I could on, but I won't. But while listening to "NOS4A2" I literally found myself assuming I was engaged with one of King's better-executed long supernatural tales. It kept me reading. The characters were engaging. Hill is a fine descriptive writer with an ear for realistic dialogue and less prone to the kind of sentimentalism into which his father can slide, all too often.
I suppose I'll have to read/listen to another Hill novel to see if these similarities are reflected in other works. If not, then my hat's off to the son for writing a truly elegant, but not heavy-handed, homage to his father, the most popular horror writer of all time.
For a little while there, I wasn't sure I was going to make it through this. The early part of the story is all Mark Watney, all the time, and while I found the character engaging and witty in a certain way, I couldn't see spending hundreds of pages listening to his voice and his voice alone.
Thankfully, Weir gave way and let a few other characters -- not particularly deep ones, but interesting enough -- step in and the book was saved from a case of Hyper Smartacre Watkinitis.
But give credit to Weir: He basically created a Heinlein hero for a new century, and didn't do a bad job of it. Heinlein's greatest contribution to SF (I'm not a huge fan, though I recognize his enormous influence) was to give the genre smart, snappy characters who talked like real (if a tad too clever) people rather than bland, lecturing scientists. And that's Watney, to a T: He's profane, self-deprecatingly humorous, sarcastic and above all, uber competent. Heinlein would have loved him.
Yet that's also a shortcoming here. Weir is so focused on the heroic/wiseacre personality of his hero -- not to mention his rather implausible genius and will to survive -- that we get virtually nothing of his actual humanity. I don't know; seems like being stranded hundreds of millions of kilometers from Earth might inspire a man to consider some Big Questions. Even, you know, get depressed. Or frankly, a little stir crazy. You wouldn't have a story if there was too much of this, but I just didn't buy that Watney was so macho, ingenius and driven that he really never had a moment of self-doubt or a bleak, hopeless few hours.
The book is an incredible feat of scientific imagination. Who knows how much hand-waving is going on? Most of us have to trust the chemistry, botany, engineering, physics, etc. that Weir gives us, but he certainly makes it convincing. It's frankly dull at times, truly skim-worthy, but that just makes it a faster read. I wonder how scientists in these respective fields react to the novel?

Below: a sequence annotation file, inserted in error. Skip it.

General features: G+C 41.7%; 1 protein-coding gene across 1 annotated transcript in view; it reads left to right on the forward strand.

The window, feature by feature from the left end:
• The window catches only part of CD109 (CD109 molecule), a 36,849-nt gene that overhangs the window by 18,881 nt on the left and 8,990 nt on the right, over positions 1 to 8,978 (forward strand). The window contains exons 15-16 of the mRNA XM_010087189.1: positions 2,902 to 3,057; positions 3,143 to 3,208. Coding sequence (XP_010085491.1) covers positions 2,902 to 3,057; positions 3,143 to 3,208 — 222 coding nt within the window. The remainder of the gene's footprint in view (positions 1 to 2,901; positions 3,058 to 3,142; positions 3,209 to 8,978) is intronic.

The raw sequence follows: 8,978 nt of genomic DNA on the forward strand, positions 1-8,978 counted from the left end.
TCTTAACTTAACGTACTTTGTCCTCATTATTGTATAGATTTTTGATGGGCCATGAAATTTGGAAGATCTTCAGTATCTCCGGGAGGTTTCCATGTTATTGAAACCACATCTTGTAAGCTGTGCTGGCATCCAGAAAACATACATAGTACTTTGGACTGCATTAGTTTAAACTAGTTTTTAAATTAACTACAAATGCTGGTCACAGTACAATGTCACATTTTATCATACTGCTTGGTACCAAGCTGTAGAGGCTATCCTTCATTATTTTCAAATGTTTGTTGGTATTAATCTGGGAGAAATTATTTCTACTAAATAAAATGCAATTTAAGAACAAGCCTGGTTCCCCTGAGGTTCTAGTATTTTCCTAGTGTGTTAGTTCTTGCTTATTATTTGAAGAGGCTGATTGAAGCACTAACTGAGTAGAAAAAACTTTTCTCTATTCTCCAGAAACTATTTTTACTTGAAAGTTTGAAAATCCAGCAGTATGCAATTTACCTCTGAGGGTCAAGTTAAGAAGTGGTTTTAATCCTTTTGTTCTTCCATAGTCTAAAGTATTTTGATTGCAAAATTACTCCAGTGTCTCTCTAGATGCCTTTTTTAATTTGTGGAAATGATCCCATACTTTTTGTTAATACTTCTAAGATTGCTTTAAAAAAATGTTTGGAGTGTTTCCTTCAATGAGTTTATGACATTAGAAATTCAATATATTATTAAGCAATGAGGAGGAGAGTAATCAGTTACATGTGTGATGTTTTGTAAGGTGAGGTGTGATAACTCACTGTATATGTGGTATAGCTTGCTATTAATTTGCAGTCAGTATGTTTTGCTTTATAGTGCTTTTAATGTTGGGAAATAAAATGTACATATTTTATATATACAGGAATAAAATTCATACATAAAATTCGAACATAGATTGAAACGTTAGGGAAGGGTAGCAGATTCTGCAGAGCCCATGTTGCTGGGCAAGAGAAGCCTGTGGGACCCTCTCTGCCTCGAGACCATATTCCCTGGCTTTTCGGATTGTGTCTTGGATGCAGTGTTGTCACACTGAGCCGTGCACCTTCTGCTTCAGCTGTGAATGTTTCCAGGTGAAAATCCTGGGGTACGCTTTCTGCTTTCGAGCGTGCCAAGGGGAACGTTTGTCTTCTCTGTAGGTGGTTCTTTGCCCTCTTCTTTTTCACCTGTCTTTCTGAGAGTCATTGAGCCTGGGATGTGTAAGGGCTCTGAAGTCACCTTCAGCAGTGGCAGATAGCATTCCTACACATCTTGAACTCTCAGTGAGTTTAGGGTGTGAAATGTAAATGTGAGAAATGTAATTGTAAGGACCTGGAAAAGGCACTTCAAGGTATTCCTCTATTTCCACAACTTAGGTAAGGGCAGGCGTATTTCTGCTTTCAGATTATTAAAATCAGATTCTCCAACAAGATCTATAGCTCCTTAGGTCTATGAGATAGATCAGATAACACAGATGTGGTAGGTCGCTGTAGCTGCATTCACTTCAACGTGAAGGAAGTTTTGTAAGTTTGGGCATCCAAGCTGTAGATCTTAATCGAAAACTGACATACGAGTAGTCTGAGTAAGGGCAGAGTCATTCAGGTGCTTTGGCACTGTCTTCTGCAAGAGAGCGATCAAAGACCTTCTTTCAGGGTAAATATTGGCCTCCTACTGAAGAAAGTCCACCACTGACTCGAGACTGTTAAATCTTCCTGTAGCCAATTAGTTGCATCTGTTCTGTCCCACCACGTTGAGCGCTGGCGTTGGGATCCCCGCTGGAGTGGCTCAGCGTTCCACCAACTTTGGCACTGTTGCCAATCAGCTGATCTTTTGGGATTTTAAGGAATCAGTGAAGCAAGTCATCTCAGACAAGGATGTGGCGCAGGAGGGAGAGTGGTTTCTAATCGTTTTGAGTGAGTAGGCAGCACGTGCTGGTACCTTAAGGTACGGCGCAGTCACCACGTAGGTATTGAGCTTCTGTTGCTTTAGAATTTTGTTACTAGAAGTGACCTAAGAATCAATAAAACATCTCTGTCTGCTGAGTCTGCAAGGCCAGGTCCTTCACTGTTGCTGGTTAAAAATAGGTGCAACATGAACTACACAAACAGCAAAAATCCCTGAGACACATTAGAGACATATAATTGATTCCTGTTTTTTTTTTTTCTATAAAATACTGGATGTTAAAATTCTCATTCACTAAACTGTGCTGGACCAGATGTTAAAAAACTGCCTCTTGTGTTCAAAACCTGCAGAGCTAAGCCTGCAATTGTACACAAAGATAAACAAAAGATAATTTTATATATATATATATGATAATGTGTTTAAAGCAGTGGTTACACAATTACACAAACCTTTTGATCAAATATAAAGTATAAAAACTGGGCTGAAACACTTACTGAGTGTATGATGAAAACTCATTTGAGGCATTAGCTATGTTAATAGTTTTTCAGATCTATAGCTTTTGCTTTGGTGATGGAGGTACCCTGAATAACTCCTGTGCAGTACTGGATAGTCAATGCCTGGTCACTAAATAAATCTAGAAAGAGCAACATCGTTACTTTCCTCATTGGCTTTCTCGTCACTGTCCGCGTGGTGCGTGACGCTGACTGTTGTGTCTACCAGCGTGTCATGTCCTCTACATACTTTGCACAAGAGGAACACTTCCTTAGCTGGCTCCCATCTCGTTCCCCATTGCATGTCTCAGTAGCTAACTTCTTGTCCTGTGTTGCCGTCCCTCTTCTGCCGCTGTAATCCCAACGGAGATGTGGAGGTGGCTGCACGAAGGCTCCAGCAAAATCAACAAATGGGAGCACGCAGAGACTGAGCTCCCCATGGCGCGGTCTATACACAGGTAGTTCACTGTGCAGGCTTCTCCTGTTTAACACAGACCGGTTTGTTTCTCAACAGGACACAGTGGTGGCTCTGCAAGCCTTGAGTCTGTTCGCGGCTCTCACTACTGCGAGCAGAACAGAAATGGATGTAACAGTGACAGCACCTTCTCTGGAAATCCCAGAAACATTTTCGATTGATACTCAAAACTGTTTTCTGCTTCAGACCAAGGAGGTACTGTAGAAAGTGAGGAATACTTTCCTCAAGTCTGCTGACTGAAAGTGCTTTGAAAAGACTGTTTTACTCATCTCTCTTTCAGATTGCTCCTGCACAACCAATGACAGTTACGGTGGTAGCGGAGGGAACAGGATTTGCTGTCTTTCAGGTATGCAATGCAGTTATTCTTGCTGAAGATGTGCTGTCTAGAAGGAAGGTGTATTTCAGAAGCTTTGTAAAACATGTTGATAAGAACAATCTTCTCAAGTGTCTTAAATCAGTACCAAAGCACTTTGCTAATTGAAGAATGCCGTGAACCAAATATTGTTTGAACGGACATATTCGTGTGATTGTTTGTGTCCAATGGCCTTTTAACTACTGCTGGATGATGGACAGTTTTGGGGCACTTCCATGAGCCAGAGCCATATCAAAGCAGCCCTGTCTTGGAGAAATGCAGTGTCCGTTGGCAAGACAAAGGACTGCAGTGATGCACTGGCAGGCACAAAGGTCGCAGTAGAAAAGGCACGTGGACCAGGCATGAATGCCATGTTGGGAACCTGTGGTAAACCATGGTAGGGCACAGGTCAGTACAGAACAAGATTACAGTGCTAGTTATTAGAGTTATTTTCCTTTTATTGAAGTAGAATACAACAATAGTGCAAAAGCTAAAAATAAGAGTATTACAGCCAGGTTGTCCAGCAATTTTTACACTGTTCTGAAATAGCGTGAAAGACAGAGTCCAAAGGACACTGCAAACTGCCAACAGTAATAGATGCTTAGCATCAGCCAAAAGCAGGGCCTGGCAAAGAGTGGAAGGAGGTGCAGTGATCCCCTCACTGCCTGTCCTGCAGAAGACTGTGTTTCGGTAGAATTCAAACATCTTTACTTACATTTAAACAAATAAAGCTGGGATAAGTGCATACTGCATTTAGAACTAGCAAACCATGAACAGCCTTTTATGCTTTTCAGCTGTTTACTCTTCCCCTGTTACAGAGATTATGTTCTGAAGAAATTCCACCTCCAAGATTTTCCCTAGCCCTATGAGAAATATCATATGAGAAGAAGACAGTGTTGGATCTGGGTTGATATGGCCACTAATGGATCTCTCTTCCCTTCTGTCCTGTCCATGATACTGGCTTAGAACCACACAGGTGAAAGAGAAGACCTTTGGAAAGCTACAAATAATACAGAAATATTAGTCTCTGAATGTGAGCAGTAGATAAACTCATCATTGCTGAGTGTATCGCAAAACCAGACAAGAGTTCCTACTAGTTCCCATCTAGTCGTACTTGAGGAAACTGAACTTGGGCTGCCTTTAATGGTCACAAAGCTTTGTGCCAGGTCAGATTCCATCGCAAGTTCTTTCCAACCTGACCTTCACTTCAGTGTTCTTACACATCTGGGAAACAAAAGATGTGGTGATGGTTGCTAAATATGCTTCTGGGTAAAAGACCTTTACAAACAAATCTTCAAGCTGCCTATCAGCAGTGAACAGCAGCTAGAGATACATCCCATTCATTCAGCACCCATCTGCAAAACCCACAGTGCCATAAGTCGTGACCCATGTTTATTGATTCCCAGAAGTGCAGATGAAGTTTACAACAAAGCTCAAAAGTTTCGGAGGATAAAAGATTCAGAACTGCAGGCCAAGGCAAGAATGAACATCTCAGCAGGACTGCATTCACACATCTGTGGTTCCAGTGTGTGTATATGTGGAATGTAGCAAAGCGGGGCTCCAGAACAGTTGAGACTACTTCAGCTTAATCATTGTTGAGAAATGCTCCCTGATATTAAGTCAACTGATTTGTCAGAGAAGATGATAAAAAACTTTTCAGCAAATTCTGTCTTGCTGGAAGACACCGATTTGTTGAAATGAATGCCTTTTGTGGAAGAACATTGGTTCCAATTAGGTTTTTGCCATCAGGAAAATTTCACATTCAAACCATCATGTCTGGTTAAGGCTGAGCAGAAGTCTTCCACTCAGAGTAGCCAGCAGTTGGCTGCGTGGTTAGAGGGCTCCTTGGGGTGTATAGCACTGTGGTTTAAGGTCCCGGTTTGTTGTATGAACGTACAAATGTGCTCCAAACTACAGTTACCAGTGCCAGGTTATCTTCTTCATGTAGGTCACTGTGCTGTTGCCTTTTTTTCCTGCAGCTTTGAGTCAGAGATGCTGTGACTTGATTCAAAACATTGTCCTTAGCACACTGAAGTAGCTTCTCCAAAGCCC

As far as the plot, well, it's just one dang thing after another. While being stranded on Mars would probably mean a swift death in reality, it becomes almost comical how something goes wrong--requiring new ingenuity from Watney (with an occasional assist from NASA and his Hermes crewmates)--at every turn. Yet somehow Weir never gets completely lost in implausibility.
Curiously, he suffers somewhat of a failure of imagination in that his colloquialisms (lots of sarcastic "Yays" and so many F-bombs it actually got a little tedious) and mass technology -- maybe email and texting would still be the big thing by this time, but it seems unlikely and Weir didn't even try to guess like any good SF writer should (only to crash and burn years later because she "failed" to predict the future -- or so non-SF people seem to think sometimes).
And really, now. I understand that it was all attributed to the infatuation of a single person, Commander Lewis, but Weir dates himself badly with all the disco and '70s TV references. This is supposed to be the "near future"; let's say 2030 or so. So we're expected to believe that pop culture six decades old still holds people in its grasp? Surely by then the moldy media garbage from, say, the 2000s would be no less hip. Again, a (small) failure of the imagination.
But all those are small critiques of a book that I found dull at times, but still incredibly compelling. Let's put "The Martian" on the shelf of great Mars books with Pohl's "Man Plus" (in some ways similar), Bradbury's poetic "Martian Chronicles," Kim Stanley Robinson's epic, sometimes-slow Mars trilogy, Philip K. Dick's weird (what else?) "Martian Time Slip," Roger Zelazny's short story "A Rose for Ecclesiastes," Greg Bear's political adventure "Moving Mars" and a few others.
It will be interesting to see if Weir, who originally self-published the book, has anything else in him.
William Manchester's biography of Douglas MacArthur is engaging, well reported and insightful. It's also for the most part a balanced view, though readers/listeners familiar with Manchester know that he has an occasional propensity to offer up tasty, if almost certainly apocryphal, details and snarky editorializing.